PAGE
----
The acute effects of herbal marijuana alternatives are based primarily on case reports and include anxiety, agitation, delusions, paranoia, and psychosis. The extent to which these symptoms reflect drug effects or exacerbation of an underlying psychiatric disorder is often difficult to determine.
Conjunctival injection and tachycardia are the most frequent immediate physical concomitants of smoking marijuana. Tolerance for marijuana-induced tachycardia develops rapidly among regular users. However, marijuana smoking may precipitate angina in persons with a history of coronary insufficiency. Exercise-induced angina may increase after marijuana use to a greater extent than after tobacco cigarette smoking. Patients with cardiac disease should be strongly advised not to smoke marijuana or use cannabis compounds.
Significant decrements in pulmonary vital capacity have been found in regular daily marijuana smokers. Because marijuana smoking typically involves deep inhalation and prolonged retention of marijuana smoke, chronic bronchial irritation may develop. Impairment of single-breath carbon monoxide diffusion capacity (DlCO) is greater in persons who smoke both marijuana and tobacco than in tobacco smokers.
Although marijuana has also been associated with a number of other adverse effects, many of these studies await replication and confirmation. A reported correlation between chronic marijuana use and decreased testosterone levels in males has not been confirmed. Decreased sperm count and sperm motility and morphologic abnormalities of spermatozoa following marijuana use have been reported. Prospective studies found a correlation between impaired fetal growth and development and heavy marijuana use during pregnancy. Marijuana has also been implicated in derangements of the immune system; in chromosomal abnormalities; and in inhibition of DNA, RNA, and protein synthesis; however, these findings have not been confirmed or related to any specific physiologic effect in humans. Herbal marijuana alternatives produce many of the effects of marijuana including conjunctival injection and tachycardia.
TOLERANCE AND PHYSICAL DEPENDENCE
Habitual marijuana users may develop tolerance to the psychoactive effects of marijuana, and then smoke more frequently and try to acquire more potent cannabis compounds. Tolerance for the physiologic effects of marijuana develops at different rates; e.g., tolerance develops rapidly for marijuana-induced tachycardia but more slowly for marijuana-induced conjunctival injection. Tolerance for both behavioral and physiologic effects of marijuana decreases rapidly upon cessation of marijuana use.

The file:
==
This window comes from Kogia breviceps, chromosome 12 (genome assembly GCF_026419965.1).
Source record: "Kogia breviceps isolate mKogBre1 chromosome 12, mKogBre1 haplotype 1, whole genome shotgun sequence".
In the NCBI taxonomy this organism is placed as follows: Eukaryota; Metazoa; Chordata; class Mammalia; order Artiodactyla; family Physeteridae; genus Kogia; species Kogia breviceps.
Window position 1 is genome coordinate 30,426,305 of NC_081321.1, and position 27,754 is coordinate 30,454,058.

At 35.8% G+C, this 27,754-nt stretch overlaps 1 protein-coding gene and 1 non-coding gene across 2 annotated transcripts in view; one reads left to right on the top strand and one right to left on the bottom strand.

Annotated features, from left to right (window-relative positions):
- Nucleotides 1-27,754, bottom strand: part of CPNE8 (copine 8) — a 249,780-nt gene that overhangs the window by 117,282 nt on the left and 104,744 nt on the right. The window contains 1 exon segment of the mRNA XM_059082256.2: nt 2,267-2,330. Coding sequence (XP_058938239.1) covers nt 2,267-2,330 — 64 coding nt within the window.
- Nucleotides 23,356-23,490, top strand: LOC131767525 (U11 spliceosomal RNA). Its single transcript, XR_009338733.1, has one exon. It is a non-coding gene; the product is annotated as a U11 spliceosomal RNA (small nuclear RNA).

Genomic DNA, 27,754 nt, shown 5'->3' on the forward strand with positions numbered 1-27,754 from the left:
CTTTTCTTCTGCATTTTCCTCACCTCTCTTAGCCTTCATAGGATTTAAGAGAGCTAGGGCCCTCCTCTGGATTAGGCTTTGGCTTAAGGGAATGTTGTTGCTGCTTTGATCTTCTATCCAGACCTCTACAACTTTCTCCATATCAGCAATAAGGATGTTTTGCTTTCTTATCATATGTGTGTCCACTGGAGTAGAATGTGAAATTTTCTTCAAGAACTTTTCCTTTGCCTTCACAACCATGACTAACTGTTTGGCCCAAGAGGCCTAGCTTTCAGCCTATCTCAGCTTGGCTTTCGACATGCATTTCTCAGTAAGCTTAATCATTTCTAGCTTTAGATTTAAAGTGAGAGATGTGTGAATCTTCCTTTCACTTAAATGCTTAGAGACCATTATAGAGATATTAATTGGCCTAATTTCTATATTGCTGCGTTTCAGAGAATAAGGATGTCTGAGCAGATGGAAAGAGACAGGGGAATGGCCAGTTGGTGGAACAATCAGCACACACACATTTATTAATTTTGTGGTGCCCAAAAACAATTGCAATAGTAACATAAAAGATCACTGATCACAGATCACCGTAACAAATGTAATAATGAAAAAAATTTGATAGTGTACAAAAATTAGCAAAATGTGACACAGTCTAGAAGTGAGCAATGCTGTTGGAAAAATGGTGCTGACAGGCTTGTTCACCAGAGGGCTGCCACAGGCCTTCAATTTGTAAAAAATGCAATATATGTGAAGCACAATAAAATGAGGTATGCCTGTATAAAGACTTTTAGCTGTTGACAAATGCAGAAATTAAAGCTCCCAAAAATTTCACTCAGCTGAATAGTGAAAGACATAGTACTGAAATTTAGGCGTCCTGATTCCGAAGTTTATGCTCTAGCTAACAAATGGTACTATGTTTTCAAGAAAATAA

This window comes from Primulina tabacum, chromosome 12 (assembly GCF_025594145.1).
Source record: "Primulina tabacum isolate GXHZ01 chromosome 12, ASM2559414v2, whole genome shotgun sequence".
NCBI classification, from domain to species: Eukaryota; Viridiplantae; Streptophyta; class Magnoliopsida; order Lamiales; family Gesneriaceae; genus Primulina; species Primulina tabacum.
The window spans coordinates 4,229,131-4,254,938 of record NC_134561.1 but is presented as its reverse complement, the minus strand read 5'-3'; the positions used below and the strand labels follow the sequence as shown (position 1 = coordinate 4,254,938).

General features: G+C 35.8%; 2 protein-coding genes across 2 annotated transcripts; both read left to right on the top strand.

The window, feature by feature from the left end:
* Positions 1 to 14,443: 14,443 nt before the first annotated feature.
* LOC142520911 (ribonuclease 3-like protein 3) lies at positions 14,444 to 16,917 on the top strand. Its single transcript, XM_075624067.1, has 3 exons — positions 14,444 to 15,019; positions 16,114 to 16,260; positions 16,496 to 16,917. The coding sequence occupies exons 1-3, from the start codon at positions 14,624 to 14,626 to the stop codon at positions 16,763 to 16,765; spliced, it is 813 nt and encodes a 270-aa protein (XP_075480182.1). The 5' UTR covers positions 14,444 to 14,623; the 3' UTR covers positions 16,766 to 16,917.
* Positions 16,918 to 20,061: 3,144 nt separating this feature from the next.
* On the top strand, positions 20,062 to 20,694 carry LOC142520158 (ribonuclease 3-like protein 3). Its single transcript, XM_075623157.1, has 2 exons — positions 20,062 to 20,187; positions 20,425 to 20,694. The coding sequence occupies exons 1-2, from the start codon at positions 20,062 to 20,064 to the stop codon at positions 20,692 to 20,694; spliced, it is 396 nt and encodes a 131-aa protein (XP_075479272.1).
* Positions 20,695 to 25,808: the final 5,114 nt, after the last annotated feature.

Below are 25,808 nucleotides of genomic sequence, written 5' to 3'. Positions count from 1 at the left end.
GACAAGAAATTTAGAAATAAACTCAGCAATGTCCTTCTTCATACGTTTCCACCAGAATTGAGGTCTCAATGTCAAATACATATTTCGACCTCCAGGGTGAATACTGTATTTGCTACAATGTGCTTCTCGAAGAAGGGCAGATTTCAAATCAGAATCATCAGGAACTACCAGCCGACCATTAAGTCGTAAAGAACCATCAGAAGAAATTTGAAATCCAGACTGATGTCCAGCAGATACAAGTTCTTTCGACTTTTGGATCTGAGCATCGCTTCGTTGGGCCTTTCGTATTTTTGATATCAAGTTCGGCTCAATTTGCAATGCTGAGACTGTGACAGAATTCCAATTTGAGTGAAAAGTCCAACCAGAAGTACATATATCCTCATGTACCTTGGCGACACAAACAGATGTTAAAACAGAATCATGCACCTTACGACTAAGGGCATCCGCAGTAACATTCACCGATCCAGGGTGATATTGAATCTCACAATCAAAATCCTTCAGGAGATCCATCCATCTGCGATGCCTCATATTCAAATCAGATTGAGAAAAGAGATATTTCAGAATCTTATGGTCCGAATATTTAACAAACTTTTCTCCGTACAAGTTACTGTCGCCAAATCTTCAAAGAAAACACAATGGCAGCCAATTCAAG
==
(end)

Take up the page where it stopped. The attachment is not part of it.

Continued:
A distinct withdrawal syndrome has been documented in chronic cannabis users, and the severity of symptoms is related to dosage and duration of use. These symptoms typically reach their peak several days after cessation of chronic use and include irritability, anorexia, and sleep disturbances. Withdrawal signs and symptoms observed in chronic marijuana users are usually relatively mild in comparison to those observed in heavy opioid or alcohol users and rarely require medical or pharmacologic intervention. However, more severe and protracted abstinence syndromes may occur after sustained use of high-potency cannabis compounds. As yet there have been no systematic studies of tolerance and physical dependence to the herbal marijuana alternatives. The large number of synthetic cannabinoids available for combination with about 20 herbs presents a daunting challenge for analysis.
THERAPEUTIC USE OF MARIJUANA
Marijuana, administered as cigarettes or as a synthetic oral cannabinoid (dronabinol), is thought to have a number of clinically useful medicinal properties. These include antiemetic effects in chemotherapy recipients, appetite-promoting effects in AIDS patients, reduction of intraocular pressure in glaucoma, and reduction of spasticity in multiple sclerosis and other neurologic disorders. With the possible exception of AIDS-related cachexia, none of these attributes of marijuana compounds is clearly superior to other readily available therapies.